Throughout the 1980s and much of the 1990s he had plenty of time to focus on constituency issues such as the automation of the Castlebar telephone exchange, fixing potholes, the development of hospital and even the future of the local bacon factory. While Minister for Tourism and Trade he delivered heavily for the constituency, ensuring special development tax incentives for Westport and Achill.

He made no qualms about what it took to survive as a rural TD. “One of the reasons for a rural Deputy speaking at all in the House is that he has the opportunity of sending details of his contributions to local newspapers, thereby keeping his name before the people he represents. This enables constituents to read what their Deputy had been advocating,” he said.

Marks: Seven out of 10


German chancellor Angela Merkel with Enda Kenny during a visit to Dublin

When Enda Kenny met Donald Trump in the White House last March he spent much of the conversation trying to ‘educate’ the new US President on the important of the European Union. It was a divergence from the usual March 17 script which focuses on the illegal Irish in America. Brexit brought with it exception circumstances but perhaps knowing his days were numbered Mr Kenny was seeking to impress his European colleagues.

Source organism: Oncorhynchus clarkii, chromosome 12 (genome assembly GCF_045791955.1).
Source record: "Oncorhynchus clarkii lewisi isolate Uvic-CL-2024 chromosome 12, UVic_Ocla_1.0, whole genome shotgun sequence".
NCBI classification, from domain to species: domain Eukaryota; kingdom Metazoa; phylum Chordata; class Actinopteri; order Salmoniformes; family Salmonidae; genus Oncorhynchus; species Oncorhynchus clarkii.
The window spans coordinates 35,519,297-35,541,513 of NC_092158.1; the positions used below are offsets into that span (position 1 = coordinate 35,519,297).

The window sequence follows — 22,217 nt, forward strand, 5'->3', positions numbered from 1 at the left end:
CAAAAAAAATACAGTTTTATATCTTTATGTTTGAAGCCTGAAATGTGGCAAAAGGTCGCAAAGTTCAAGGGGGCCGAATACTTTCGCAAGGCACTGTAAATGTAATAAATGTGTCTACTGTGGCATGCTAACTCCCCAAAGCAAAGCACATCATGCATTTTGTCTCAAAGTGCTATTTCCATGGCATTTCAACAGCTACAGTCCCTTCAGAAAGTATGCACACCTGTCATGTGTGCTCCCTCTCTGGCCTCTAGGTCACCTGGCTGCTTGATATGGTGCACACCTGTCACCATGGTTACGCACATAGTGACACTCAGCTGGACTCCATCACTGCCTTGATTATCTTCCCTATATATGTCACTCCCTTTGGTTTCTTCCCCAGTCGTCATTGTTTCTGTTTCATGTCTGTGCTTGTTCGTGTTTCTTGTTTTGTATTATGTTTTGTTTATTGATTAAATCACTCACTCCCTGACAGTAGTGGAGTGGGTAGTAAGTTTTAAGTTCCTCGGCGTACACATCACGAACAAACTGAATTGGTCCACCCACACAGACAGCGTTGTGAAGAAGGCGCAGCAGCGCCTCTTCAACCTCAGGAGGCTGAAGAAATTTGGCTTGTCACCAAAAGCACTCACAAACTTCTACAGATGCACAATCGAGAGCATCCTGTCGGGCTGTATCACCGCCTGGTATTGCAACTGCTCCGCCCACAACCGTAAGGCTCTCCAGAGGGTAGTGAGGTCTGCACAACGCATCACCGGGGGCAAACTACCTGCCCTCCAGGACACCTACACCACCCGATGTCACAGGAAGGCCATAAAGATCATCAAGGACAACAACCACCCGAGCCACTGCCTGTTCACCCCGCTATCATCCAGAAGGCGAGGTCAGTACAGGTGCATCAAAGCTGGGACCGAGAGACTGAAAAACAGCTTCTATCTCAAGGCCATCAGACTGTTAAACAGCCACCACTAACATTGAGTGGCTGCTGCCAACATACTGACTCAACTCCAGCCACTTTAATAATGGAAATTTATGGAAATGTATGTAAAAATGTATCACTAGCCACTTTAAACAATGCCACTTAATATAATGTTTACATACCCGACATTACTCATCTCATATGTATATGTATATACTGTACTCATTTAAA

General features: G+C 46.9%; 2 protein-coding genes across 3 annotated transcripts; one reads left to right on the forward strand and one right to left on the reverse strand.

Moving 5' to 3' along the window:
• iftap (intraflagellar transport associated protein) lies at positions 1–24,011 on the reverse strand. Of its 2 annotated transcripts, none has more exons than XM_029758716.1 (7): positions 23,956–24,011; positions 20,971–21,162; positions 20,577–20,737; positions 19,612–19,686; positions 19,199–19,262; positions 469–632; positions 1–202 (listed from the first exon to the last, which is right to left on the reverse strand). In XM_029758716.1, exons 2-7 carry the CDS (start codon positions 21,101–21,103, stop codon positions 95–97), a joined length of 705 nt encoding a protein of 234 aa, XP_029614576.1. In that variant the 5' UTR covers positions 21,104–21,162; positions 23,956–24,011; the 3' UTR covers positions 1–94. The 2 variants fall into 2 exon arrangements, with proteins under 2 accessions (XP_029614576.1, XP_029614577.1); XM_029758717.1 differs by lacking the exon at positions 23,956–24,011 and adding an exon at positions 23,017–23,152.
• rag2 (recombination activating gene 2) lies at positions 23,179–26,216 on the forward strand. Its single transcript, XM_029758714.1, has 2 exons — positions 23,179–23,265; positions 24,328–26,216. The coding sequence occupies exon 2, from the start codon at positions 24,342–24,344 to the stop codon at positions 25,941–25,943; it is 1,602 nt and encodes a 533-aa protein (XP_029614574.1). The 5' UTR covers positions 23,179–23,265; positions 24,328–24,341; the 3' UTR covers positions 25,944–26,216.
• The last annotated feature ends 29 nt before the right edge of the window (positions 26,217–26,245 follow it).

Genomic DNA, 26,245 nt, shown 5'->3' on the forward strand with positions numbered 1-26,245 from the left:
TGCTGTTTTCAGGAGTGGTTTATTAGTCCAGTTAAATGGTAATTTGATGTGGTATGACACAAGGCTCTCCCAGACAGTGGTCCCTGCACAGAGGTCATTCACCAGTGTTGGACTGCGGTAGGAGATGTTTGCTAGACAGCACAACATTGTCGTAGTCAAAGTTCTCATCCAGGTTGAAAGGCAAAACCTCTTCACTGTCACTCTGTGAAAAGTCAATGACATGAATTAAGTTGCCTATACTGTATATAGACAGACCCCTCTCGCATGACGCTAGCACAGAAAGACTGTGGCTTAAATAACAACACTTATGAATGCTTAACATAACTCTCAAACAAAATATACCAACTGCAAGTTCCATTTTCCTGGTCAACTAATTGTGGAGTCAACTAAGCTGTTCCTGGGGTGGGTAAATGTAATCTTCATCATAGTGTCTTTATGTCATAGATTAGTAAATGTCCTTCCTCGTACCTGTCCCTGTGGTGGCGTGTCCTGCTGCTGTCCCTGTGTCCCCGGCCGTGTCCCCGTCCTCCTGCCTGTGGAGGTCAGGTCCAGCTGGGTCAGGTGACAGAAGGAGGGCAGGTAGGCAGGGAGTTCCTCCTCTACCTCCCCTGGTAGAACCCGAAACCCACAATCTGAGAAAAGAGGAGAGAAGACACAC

However, his relationship with the EU can be split in two. There’s no doubt that Mr Kenny is committed wholeheartedly to the project and has influence among EU leaders – but sometimes these were overplayed. In October 2012 he let it be known that a flurry of phone calls between Dublin and Berlin led to a joint statement from himself and German chancellor Angela Merkel. It said the Irish case for relief on our gigantic bank debt was indeed a "special" case. Little consequence came of that promises as it later emerged that ECB chief Jean Claude Trichet threatened to set off a bomb in Dublin if senior bondholders were burnt.

Yet part of the reason Mr Kenny has avoided a heave in recent months is his reputation in Europe. Ireland’s stewardship of the EU Presidency in 2013 was widely seen as a success. And in more recent times Mr Kenny’s non-stop tour of European capitals has helped Ireland gain a “unique position” in the Brexit negotiations. Few would be surprised if Mr Kenny went on to secure a role in the European institutions.

Marks: Seven out 10


Donald Trump and Enda Kenny